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A disappointing finale brings Mindhunter's first season to an inconclusive end

Illustration for article titled A disappointing finale brings iMindhunter/is first season to an inconclusive end
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The final episode of Mindhunter’s first season depicts a pyrrhic victory. Holden Ford, the Behavior Science Unit’s boy wonder, gets a confession out of a man who raped and murdered a 12-year-old girl and becomes a media sensation overnight. But the fallout from both the attention the case brings on the BSU and the impact of his own increasingly radical methods and lack of regard for his colleagues is too much to bear.

The same can be said about the episode, and quite possibly the whole season. Directed by David Fincher from a script by Jennifer Haley and creator Joe Penhall, “Episode 9” lands like a thud, ignoring the show’s strengths—the process of discovery and collaboration among the BSU team, the memorably low-key presentation of serial killers—in favor of a climax that hits you over the head like…well, you get the idea.


Holden’s triumph over the creep is handled well enough. It displays the makeshift methodology he’s come to rely like a virtual classroom demonstration. Holden switches off his tape recording so sensitive portions of the interview remain off the record. He starts talking sexist and sleazy in order to win the killer’s trust. He brandishes a psychologically loaded object—in this case, the rock the killer used to beat his victim to death when he realized his beautiful dark twisted fantasy had gone to shit—to elicit honesty, or in this case an actual confession. He has celebratory drinks with Bill and the local fuzz afterwards. (If he were a serial killer, that part of the routine would be his “trophy.”)

Then he gets both too full of himself and too fragile, and the whole thing falls apart.


Granted, a couple of the confrontations Holden has after his grand triumph inflates his ego (again, a clever bit of mirroring with the actions of a killer, in this case the rape-murderer he’d just put away getting cocky after he beat the police’s polygraph) have their moments. When Debbie goads him into profiling her based on her distant behavior, he becomes the Sherlock Holmes of getting dumped. His moment of realization that this is what all her actions, words, and body language were pointing toward is cringingly funny, as is his subsequent decision to take the initiative and basically dump himself for her.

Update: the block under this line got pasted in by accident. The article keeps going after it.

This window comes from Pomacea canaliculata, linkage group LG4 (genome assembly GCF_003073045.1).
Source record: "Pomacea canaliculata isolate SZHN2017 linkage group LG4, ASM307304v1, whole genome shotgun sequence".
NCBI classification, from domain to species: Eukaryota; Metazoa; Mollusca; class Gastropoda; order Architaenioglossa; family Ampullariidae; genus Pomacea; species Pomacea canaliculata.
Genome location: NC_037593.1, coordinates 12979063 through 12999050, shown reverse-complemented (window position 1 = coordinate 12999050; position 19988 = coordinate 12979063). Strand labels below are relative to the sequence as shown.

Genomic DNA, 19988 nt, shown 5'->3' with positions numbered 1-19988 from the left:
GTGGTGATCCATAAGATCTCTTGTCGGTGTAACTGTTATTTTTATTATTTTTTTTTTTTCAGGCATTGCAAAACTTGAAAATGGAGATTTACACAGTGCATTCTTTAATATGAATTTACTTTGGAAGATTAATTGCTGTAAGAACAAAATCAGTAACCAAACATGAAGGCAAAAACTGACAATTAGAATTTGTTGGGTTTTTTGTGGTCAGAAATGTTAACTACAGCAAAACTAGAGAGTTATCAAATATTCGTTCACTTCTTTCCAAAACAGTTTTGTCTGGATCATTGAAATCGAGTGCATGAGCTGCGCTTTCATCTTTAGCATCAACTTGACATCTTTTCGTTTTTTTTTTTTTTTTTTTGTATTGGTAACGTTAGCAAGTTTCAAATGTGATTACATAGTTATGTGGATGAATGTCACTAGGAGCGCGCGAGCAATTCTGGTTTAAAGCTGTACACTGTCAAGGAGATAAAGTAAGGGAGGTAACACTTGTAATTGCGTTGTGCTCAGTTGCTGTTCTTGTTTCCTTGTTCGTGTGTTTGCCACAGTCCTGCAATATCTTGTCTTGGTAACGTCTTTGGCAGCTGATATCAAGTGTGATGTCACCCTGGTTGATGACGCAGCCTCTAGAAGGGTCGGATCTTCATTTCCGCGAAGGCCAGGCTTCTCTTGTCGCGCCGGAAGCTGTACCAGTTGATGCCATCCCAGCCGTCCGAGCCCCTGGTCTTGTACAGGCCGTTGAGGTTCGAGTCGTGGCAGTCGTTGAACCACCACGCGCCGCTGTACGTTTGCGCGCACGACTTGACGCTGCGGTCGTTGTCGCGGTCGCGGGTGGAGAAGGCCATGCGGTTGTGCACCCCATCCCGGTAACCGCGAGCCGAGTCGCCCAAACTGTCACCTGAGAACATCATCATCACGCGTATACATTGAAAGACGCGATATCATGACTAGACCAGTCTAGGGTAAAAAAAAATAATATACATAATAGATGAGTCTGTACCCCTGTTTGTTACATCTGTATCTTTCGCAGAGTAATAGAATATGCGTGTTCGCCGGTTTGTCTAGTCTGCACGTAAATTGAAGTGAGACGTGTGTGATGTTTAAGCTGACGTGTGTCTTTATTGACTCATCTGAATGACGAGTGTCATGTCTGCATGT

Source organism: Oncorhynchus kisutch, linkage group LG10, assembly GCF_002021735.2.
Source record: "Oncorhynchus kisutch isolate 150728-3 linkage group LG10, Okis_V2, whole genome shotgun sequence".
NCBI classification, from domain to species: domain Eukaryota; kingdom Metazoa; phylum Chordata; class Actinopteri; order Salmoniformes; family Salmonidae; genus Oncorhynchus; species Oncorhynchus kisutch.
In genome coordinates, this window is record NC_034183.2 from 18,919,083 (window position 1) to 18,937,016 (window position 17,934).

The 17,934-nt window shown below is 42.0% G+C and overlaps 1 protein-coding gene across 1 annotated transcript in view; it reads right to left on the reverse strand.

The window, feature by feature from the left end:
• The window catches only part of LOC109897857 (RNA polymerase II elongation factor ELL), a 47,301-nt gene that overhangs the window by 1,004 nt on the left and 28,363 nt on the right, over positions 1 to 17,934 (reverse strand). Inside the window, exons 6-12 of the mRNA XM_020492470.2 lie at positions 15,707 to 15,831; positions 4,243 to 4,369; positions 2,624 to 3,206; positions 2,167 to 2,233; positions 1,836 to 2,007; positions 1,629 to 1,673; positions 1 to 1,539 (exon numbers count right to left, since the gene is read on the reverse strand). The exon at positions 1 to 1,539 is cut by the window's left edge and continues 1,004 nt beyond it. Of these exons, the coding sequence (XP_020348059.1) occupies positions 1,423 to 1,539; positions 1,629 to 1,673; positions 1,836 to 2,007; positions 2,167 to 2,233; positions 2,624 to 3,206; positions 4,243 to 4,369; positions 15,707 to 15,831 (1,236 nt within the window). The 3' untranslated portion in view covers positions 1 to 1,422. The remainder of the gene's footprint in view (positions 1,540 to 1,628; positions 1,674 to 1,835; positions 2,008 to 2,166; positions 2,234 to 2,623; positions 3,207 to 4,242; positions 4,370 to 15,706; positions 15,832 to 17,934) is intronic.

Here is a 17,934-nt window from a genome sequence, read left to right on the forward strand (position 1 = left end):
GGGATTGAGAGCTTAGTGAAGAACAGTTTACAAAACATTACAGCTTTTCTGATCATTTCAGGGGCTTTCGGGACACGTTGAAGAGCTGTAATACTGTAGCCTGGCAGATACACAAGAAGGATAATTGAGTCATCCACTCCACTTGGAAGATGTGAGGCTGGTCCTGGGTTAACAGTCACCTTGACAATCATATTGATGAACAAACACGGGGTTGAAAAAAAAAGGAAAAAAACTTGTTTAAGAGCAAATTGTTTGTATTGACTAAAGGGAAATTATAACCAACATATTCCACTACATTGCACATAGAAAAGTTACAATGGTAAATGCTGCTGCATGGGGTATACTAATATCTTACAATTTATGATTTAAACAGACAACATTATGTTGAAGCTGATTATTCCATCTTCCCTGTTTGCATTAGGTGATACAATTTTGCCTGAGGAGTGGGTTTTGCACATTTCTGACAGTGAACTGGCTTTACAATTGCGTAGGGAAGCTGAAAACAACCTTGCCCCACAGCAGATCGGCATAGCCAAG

Later, after the Office of Professional Responsibility receives the Speck tape Greg sent them on the sly and calls Holden in for questioning, he displays a wondrous blend of arrogance and boredom toward what he calls their “principal’s office bullshit. This is what I do with violent offenders,” he tells his interrogators, then adds “only…much better” with a world-weary sigh. He’s not wrong, by the way—they literally tell him his conduct “will go down on your permanent record,” like a misbehaving fourth-grader.


But when he’s not playing break-up detective with Debbie? Their conversations are almost unendurable. It’s not just that they’re growing apart and acting like jerks, mind you—it’s that weak writing and stilted direction make them seem like malfunctioning robots. During a supermarket argument, Holden accuses Debbie, not inaccurately, of providing critical commentary on nearly everything he does. “Could you just be my girlfriend? Could you just listen?” he whines. “You mean shut up and adore you?” “Well, you could try it. Once.” It’s a nasty, sexist line that you could interpret as a sign that Holden is nasty and sexist…until the break-up argument, when he says shit like “I am the exact same person that you reeled in with that jumpsuit” and she lets the gross she-was-asking-for-it implications of that objectifying statement slide by completely, focusing only on whether or not he’s changed since they first met. It all reflects a very, very weird take on what men and women want from one another.